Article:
Location-Based Cell Phone Ads Launching Soon

PC World has an overview of Loopt, which will begin testing location-based advertising via CBS Mobile in the near future. What’s notable about the service—aside from the fun concept of triangulating location via cell towers—is that Loopt and CBS Mobile “seem to have made most of the right choices for privacy.” That includes the service being opt-in instead of opt-out, and no personal data (such as account info or phone number) being sent back upstream. The targeted ads replace existing ads as well, so there’s not a location-based spammy increase in advertising with the service. This is the kind of advertising we “like”—localized, relevant, and anonymous on our side of things.

By comparison, the PC World columnist points out a recent AT&T letter he received that announces how AT&T will be using his account data for marketing purposes unless he jumps through some opt-out hoops online or by mail. “An opt-out (versus opt-in) policy is a lousy way to gain approval for using private data,” he writes, “and frankly it ticks me off.” Hooray for Loopt for recognizing privacy on some level.

“First Location-Based Cell Phone Ads Get Privacy Thumbs-Up” [PC World]



Edit Your Comment

  1. leprofie says:


  2. homerjay says:

    Why don’t they just get it over with and scan ads right into my retina?

  3. tande says:

    The problem is that the companies that would actually be helped out by this and the ads that I’d actually be interested in seeing aren’t the ones that are going to do it.

    It would be great to be in an area and hear about some new little restaurant or store in the area that I’d never of found otherwise but more likely then not its going to be Starbucks, CVS, and the like which I already know are on every corner anyways.

  4. Verdigris says:

    Better then tempting me with Sonic ads, WHEN THERE IS NO SONIC WITHIN 100 MILES OF ME!!!

    Stop tempting me with your delicious drinks and food!

  5. rg says:

    I think it’s a great idea! Let the ads pay for my phone bill! Give me a free call to whatever the ad is for. Give me a free month of service for every ad that I acknowledge and use!
    But we know none of that is going to happen.

  6. SadSam says:


    Sonic did that to me for a year+ before finally opening in my county. They advertised for a year when the only Sonic was 800+ miles away. It drove me crazy and it drove my husband crazy b/c every time a Sonic ad came on the teevee I had to mention what a waster of advertising money it was. Kohl’s did the same thing, advertised in my market for many months before actually opening a store.

    I would guess that if Sonic is advertising in your area you will soon have a Sonic.

  7. Chris Walters says:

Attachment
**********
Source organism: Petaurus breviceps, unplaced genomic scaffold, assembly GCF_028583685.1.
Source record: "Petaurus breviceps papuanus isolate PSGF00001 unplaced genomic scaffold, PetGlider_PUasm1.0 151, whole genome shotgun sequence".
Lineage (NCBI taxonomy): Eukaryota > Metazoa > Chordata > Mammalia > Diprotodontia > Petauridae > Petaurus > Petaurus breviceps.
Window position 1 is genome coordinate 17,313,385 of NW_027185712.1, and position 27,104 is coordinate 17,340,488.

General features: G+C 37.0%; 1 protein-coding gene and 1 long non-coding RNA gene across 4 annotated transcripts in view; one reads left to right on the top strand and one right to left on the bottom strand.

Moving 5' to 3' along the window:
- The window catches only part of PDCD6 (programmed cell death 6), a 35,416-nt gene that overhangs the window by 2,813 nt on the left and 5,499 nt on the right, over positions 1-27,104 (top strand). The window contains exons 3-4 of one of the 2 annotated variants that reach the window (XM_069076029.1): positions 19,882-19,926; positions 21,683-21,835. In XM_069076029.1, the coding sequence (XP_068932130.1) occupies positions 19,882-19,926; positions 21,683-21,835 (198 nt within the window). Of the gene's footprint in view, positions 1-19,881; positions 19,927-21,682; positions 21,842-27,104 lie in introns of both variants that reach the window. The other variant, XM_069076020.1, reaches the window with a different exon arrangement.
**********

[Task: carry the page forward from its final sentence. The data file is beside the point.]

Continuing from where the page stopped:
@SadSam: Sometimes I see Sonic ads on cable here in Brooklyn and I cry. There will never be a Sonic here.

  8. @Chris Walters: Sonic is just making sure remember when you’re within a few dozen miles of one, taking after good ol’ Wall Drug.

    Unlike Sonic, though, nobody gets a midnight craving for a picture with a giant jackalope.

  9. Charles Duffy says:

    @rg: A whole month means that’s a pretty expensive ad — prices them out of a lot of areas, some of which are things that might be useful (hey, if I’m trying to decide what to do for lunch, I want to see ads for restaurants near me… but no restaurant can afford to pay several times more for a single visit than what that’s worth; I’d need to be a recurring customer for quite a long time to make back a month’s cell phone bill).

    …now, a day’s phone bill for each ad impression resulting in a sale? That sounds reasonable. Likewise for toll-free calling to the companies offering the advertising. I hope those will come to pass.

  10. weakdome says:

    Geico has advertised for car insurance in Massachusetts for years – and up until recently (I think, if the new thing finally passed), they didn’t even offer insurance to MA residents. Fun.

  11. bonzombiekitty says:

    From the article:

    What’s notable about the service—aside from the fun concept of triangulating location via cell towers

    If it’s AT&T or T-Mobile, it’s not triangulation, it’s UTDOA. I work for the company that does most of AT&T’s cell phone location generation.

  12. rmz says:

    @Verdigris: I just went there last night. Mmm. Limeade.

  13. Mr. Gunn says:

    Boy, lotsa Sonic fanboys in here today.

    I think they need to get mobile data speeds up to a good level before they start trying to cram ads down with the data. Popups in Google maps are OK, as long as they don’t interfere with the info I’m looking for, namely the actual business I’m looking for and their details and the route.

    If I start getting routed by places that pay for such service, I’m gonna be pissed.

  14. radio1 says:

    @Mr. Gunn: My thoughts exactly. Who’s paying for this bandwidth? Do we get any benefits out of this ad-crap?